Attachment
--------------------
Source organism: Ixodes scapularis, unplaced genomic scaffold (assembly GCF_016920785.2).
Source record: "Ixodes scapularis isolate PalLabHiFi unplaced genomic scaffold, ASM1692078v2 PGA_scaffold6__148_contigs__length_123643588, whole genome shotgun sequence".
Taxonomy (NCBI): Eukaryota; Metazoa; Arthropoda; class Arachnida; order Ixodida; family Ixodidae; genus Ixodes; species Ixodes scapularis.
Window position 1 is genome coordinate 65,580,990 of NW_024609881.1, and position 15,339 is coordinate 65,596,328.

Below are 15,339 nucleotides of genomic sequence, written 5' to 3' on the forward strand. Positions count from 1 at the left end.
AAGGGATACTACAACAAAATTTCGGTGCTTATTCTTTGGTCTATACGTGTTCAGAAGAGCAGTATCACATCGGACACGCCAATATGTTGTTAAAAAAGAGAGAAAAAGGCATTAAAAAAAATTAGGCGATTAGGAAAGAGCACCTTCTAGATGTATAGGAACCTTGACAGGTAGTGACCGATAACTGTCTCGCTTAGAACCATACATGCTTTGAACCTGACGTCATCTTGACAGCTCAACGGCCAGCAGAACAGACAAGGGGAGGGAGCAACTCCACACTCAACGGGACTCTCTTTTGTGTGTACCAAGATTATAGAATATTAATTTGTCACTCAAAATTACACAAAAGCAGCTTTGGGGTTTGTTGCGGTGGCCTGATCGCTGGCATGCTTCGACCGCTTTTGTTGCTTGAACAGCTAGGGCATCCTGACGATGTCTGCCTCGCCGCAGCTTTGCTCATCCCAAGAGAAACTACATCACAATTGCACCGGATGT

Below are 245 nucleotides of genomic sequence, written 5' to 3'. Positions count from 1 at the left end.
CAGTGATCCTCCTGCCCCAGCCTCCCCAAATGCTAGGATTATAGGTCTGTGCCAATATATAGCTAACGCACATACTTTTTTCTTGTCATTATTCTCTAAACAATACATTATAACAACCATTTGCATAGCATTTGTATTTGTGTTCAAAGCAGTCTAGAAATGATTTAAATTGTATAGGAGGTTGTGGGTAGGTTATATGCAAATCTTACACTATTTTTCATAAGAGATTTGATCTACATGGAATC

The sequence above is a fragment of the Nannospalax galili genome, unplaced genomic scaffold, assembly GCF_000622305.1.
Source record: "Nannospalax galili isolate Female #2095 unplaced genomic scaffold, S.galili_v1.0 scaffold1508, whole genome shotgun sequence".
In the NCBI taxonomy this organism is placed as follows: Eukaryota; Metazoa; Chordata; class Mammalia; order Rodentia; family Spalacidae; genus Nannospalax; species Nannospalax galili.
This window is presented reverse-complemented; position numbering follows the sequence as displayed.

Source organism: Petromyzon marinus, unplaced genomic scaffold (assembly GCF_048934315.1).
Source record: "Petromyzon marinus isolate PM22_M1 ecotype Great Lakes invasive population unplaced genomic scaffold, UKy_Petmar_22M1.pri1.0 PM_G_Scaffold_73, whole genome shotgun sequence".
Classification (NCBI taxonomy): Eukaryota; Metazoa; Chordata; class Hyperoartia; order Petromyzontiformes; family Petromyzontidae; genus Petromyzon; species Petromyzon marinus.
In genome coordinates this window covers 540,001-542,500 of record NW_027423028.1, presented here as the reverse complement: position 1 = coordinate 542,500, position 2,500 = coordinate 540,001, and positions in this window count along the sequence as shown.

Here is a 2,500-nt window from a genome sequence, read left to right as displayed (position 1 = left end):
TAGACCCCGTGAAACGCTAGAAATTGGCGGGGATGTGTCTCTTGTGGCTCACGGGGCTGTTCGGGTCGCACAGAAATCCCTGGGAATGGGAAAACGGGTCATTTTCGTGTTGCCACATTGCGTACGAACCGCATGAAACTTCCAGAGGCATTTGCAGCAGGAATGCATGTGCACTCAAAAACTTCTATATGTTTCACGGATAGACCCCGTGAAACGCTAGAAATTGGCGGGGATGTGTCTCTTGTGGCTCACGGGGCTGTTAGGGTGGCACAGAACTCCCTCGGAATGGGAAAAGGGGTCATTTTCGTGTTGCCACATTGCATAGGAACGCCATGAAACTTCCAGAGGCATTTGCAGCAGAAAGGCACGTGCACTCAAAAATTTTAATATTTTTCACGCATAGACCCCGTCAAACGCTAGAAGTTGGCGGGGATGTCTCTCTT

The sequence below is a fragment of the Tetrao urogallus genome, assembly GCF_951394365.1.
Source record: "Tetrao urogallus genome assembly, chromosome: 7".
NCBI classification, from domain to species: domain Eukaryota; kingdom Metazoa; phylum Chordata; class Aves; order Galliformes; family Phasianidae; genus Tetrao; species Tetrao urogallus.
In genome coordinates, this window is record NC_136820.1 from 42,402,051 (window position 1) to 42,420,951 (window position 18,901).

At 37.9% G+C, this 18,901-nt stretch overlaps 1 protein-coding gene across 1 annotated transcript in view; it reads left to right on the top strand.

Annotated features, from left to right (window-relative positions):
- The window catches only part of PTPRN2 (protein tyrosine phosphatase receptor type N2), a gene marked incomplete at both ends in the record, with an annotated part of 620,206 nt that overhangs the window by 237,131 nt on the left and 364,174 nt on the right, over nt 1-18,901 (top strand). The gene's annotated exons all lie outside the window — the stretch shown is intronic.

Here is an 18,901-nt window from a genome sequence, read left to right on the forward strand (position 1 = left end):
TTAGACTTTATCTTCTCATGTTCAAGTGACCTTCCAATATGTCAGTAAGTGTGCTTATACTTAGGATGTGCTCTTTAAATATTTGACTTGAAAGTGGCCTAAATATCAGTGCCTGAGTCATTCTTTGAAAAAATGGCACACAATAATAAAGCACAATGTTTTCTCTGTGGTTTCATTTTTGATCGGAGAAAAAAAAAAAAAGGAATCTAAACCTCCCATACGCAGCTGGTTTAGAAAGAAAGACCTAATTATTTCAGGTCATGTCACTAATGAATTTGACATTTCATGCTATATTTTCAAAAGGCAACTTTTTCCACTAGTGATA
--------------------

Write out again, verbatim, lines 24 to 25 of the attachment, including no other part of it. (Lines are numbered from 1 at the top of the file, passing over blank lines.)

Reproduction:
Annotated features, from left to right (window-relative positions):
- The window catches only part of PTPRN2 (protein tyrosine phosphatase receptor type N2), a gene marked incomplete at both ends in the record, with an annotated part of 620,206 nt that overhangs the window by 237,131 nt on the left and 364,174 nt on the right, over nt 1-18,901 (top strand). The gene's annotated exons all lie outside the window — the stretch shown is intronic.